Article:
The USDA on Wednesday reminded of the hardship facing US winter wheat seedlings by declaring much of the central and southern US wheat belts as a natural disaster area, because of drought, making farmers in large areas of major growing states such as Colorado and Kansas eligible for emergency loans.

And the outlook for rains is not great. "Moisture is in the forecast for the south east half of hard red winter wheat territory, but totals in most of Kansas," the tyop US wheat-growing state, "aren't anticipated to put a major dent in the drought", Jonathan Watters at Benson Quinn Commodities said.

That said, Phillip Futures analyst Joyce Liu pointed out that "historically, bad weather conditions in winter do not necessarily mean lousy final production figures.

"Final output of wheat can vary significantly with weather conditions through spring."

Egyptian tender

On a more bullish note, Ms Liu said that "moving forward, we may see greater demand for US supplies because prices have fallen significantly from their highs and are bullish short-term for wheat", in making it more competitive on export markets.

A test of that will come later on Thursday when Gasc, the Egyptian grain authority, unveils the results of its latest tender, announced overnight.

(While Gasc said last week that Egypt has enough stocks to last until June, when it can turn to the domestic harvest for replenishing silos, the world's top wheat-importing country is obviously taking no risks.)

"French and American wheat will be in competition, with a slight advantage for American supplies," Agritel, the Paris-based consultancy, said.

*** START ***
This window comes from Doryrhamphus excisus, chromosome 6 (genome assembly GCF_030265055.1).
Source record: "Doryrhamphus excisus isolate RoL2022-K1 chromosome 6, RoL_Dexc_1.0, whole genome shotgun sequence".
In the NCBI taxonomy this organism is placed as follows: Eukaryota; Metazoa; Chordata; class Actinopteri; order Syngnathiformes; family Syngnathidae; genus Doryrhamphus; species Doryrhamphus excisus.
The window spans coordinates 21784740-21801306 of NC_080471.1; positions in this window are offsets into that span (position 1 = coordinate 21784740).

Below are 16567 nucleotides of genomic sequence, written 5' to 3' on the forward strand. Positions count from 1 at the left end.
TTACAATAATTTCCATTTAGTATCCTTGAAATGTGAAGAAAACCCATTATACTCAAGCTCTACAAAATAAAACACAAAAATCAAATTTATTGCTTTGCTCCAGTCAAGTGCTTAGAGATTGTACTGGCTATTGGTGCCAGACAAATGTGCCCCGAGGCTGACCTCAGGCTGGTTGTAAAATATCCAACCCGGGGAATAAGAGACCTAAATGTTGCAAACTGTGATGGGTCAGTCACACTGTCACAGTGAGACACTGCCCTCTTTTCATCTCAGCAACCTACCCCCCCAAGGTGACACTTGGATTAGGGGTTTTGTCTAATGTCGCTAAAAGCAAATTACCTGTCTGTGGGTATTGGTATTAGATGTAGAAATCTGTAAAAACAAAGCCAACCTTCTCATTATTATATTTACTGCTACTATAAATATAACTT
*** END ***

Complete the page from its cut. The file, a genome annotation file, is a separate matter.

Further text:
'Size and quality questions'

China is also believed to be in the market for the grain, amid ideas that domestic supplies are not nearly as comfortable as official 2012 harvest data would suggest.

There has been talk that the 2012 crop was badly damaged by disease, while prospects for the 2013 harvest have been dented by severe winter cold.

"While the USDA's idea of the China balance sheet seems to indicate plenty of room, there is disagreement within the trade on the size and quality of last year's crop," Mr Watters said.

Chicago soft red winter wheat for March rebounded 0.6% to $7.50 a bushel, this time underperforming Kansas hard red winter wheat for March, which gained 0.7% to $8.07 a bushel, as US drought conditions and index fund rebalancing suggest should occur.

Corn vs wheat

Wheat's performance was also enough to rebuild some of the premium against corn, which has dropped by roughly two-thirds over the last two months.

March corn, which showed surprising strength in the last session, helped by strong US ethanol production data, added a further 0.3% to $6.96 a bushel this time.

There have been signs of international demand for corn too, at a time when US supplies have improved their competitiveness against Brazilian ones, which suffer the handicap of infrastructure hold-ups.

That said, South Korea's Korea Corn Processing Industry Association on Thursday rejected all offers to a tender and made no purchases.

Sugar rebounds for now

Among soft commodities, New York raw sugar got off to a firm start, adding 0.6% to 18.83 cents a pound for March delivery, helped by a technical factor, after bouncing in the last session off lows last seen in mid-December.

"Given this reversal, and the bullish support provided by Index fund reweighting, we believe the market may look to test the 50-day moving average, at 19.24 cents a pound, in the short term," Luke Mathews at Commonwealth Bank of Australia said.

"Nonetheless, this short-term view does not alter our longer-term negative bias toward the complex," he added.

Phillip Futures' Joyce Liu flagged talk of setbacks to China's sugar crop prospects from the coldest winter in 28 years.

"As such, we expect sugar to end positive today, but gains could be limited," she said.


Evening markets: corn gains on wheat, in run-up to US data
Agricultural Commodities
Agricultural Markets
Agricultural Companies
Agricultural Events